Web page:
The whole system is clearly fooked. Looks like there will be more printing soon as surely there won't be enough buyers to purchase all this crap?

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As far as I can see we have a closed loop with sovereign debt, the banks and the economy locked together in a downward spiral.

If they increase government spending to alleviate the economy, they increase sovereign debt and the risk of default, such a default would break the banks (and trash the currencies affected - this is the important issue for all you savers and STR's out there), so they try austerity, but sucking money out of the economy means the banks end up with more toxic assets on the balance sheets (through more residential, commercial property and other loans going bad through increased unemployment), so they'll end up having to bailout the banks again, but that increases the risk of sovereign default as tax payers in a flagging economy won't be able to realistically service the increasingly preposterous national debt burden associated with more bailouts (not to mention the off balance sheet unfunded liabilities). So back to square one, no escape from the trap, it'll go on until one element in the loop blows up and brings everything crashing down.

The only way out is with robust economic growth, but seeing as we are at the very end and very limit of a decades old credit cycle, that seems impossible to achieve, it'll require an economic miracle of biblical proportions. People have to either repay or default on debts so the cycle can start again. But in a stagnant/crashing economy many won't be able to pay, but if they take the other option and default on debts, then the banks will be insolvent and require more bailout money. See where this is going?

What to do? Got gold?

Edited by General Congreve

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As far as I can see we have a closed loop with sovereign debt, the banks and the economy locked together in a downward spiral.

If they increase government spending to alleviate the economy, they increase sovereign debt and the risk of default, such a default would break the banks (and trash the currencies affected - this is the important issue for all you savers and STR's out there), so they try austerity, but sucking money out of the economy means the banks end up with more toxic assets on the balance sheets (through more residential, commercial property and other loans going bad through increased unemployment), so they'll end up having to bailout the banks again, but that increases the risk of sovereign default as tax payers in a flagging economy won't be able to realistically service the increasingly preposterous national debt burden associated with more bailouts (not to mention the off balance sheet unfunded liabilities). So back to square one, no escape from the trap, it'll go on until one element in the loop blows up and brings everything crashing down.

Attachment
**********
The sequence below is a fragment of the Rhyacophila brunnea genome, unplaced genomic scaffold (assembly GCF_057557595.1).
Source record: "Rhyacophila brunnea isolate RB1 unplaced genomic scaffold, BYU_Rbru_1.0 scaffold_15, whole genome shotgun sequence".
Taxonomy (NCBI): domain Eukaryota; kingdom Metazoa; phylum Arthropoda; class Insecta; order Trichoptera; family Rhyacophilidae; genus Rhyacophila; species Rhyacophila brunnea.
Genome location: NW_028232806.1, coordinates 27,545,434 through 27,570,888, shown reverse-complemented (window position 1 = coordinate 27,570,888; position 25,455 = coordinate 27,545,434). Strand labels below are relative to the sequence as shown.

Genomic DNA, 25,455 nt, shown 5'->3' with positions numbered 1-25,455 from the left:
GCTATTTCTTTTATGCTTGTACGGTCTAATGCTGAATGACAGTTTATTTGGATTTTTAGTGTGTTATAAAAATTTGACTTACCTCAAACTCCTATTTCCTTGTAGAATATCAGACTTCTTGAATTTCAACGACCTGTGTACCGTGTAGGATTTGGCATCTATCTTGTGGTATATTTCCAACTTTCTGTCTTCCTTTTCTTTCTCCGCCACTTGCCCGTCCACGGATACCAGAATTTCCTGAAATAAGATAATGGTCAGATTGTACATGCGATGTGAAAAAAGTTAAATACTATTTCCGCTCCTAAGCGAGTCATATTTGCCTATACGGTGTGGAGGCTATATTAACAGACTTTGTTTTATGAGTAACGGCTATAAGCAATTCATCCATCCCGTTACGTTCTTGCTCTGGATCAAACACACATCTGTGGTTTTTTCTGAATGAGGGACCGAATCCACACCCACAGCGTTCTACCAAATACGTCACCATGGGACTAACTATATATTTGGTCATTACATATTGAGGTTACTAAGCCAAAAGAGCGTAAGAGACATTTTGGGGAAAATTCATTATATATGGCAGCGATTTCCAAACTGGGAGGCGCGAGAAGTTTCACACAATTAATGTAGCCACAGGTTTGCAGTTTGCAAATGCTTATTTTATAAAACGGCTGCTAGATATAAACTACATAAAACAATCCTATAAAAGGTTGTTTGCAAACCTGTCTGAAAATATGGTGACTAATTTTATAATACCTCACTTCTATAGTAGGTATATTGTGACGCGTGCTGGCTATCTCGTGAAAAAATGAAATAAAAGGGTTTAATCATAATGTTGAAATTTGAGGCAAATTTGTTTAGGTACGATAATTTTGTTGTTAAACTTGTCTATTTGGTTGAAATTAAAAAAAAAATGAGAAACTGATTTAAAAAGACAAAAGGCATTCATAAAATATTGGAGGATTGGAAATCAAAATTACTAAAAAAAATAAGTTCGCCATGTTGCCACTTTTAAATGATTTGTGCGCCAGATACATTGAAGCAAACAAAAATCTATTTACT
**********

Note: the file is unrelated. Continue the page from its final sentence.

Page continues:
The only way out is with robust economic growth, but seeing as we are at the very end and very limit of a decades old credit cycle, that seems impossible to achieve, it'll require an economic miracle of biblical proportions. People have to either repay or default on debts so the cycle can start again. But in a stagnant/crashing economy many won't be able to pay, but if they take the other option and default on debts, then the banks will be insolvent and require more bailout money. See where this is going?

What to do? Got gold?

Yeah but I'll be having a lot more soon if Sterling continues to ride up against the Dollar. Looks like another buy time is finally arriving.

I agree with what you say above, they've painted us into a perfect corner and there isn't much to pick between austerity and stimulus as both will lead to more money printing and ultimate doom. The system needs reset which means fiat will need reset, at least the fiat of the countries who are hopelessly in debt with no hope of repaying through any other means than out of control inflation, which leads to doom anyway.

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  • 145 Brexit, House prices and Summer 2020

    1. 1. Including the effects Brexit, where do you think average UK house prices will be relative to now in June 2020?


      • down 5% +
      • down 2.5%
      • Even
      • up 2.5%
      • up 5%